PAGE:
How about Brazil? While they did some local lockdowns, they have a denialist president, a weak overall response, and a population used to a high degree of risk.  The country still saw a gdp plunge and lots of collateral damage.  You might ponder this graph, causality is tricky and the “at what margin” question is trickier yet, but it certainly does not support what Bryan is claiming about the relevant trade-offs.

So, with the firm understanding that given the values we have, and the behaviour patterns we will inevitably adopt, telling people to prevent the pandemic less is worse economically and worse in terms of deaths, we can then ask the further, more abstract question that you ask - what if our values were different? That is, what if the option was available to us because we were actually capable of letting the virus rip.

I wanted to put that disclaimer in because discussing whether we have developed the right societal values is irrelevant for policy decisions going forward - but still important for other reasons. I'd be quite concerned if our value drift over the last century or so was revealed as overall maladapted, but it's important to talk about the fact that this is the question that's at stake when we ask if society is over-preventing covid. I am not asking whether lockdowns or suppression are worth it now - they are.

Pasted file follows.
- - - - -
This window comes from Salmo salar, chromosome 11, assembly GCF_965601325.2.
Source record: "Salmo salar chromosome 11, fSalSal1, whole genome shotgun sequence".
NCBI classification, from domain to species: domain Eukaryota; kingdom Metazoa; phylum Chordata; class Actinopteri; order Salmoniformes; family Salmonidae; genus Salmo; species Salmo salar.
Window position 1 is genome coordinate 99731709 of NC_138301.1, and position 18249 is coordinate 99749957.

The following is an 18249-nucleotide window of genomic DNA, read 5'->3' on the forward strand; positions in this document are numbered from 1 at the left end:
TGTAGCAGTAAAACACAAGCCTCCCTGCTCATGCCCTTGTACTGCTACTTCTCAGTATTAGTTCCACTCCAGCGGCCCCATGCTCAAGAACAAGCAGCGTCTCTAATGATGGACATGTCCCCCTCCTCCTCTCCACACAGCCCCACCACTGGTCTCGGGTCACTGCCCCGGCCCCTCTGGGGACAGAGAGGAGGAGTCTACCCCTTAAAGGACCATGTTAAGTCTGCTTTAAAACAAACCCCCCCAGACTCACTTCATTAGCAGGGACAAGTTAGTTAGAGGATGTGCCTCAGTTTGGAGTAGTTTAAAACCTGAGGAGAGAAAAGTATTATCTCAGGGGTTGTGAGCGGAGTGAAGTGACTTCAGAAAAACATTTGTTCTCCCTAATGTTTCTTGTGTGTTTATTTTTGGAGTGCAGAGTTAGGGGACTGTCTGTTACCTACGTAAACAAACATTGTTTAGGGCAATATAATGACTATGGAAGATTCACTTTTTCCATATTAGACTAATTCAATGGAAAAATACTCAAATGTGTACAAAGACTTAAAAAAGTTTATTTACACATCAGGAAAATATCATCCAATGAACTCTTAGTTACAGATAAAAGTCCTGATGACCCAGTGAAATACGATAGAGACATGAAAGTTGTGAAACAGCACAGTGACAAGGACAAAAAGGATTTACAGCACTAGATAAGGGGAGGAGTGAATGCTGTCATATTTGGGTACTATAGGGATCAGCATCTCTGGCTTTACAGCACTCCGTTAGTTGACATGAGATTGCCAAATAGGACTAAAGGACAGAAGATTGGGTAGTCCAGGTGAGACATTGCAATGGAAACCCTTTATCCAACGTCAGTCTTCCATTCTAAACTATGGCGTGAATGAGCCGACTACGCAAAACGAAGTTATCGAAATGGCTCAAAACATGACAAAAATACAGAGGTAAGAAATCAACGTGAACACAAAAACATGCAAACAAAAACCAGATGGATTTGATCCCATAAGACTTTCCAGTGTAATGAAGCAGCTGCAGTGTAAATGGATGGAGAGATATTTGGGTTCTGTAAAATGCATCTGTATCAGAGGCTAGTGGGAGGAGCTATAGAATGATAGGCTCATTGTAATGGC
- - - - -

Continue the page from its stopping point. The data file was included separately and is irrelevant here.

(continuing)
You seem to think that our values should be different; that it's at least plausible that signalling is leading us astray and causing us to overvalue the direct damage of covid, like lives lost, in place of concern for overall damage. Unlike Robin Hanson, though, you aren't recommending we attempt to tell people to go off and have different values - you're simply noting that you think our tendency to make larger sacrifices is a mistake.

...even when the trade-offs are similar, which ties into my view that simulacra and maze levels are higher, with a larger role played by fear of motive ambiguity. We might have been willing to do challenge trials or other actual experiments, and have had a much better handle on things quicker on many levels.

There are two issues here - one is that it's not at all clear whether the initial cost-benefit calculation about over-prevention is even correct. You don't claim to know if we are over-preventing in this abstract sense (compared to us having different values and individually not avoiding catching the disease), and the evidence that we are over-preventing comes from a twitter poll of Bryan Caplan's extremely libertarian-inclined followers who he told to try as hard as possible to be objective in assessing pandemic costs because he asked them what 'the average American' would value (Come on!!). Tyler Cowen briefly alludes to how woolly the numbers are here, 'I don’t agree with Bryan’s numbers, but the more important point is one of logic'.

The second issue is whether our change in values is an aberration caused by runaway signalling or reflects a legitimate, correct valuation of human life. Now, the fact that a lot of our prevention spending has been wasteful counts in favour of the signalling explanation, but on the other hand there's a ton of evidence that we in the past, in general, valued life too little. [There's also the point that this seems like exactly a case where a signalling explanation is hard to falsify, an issue I talked about here,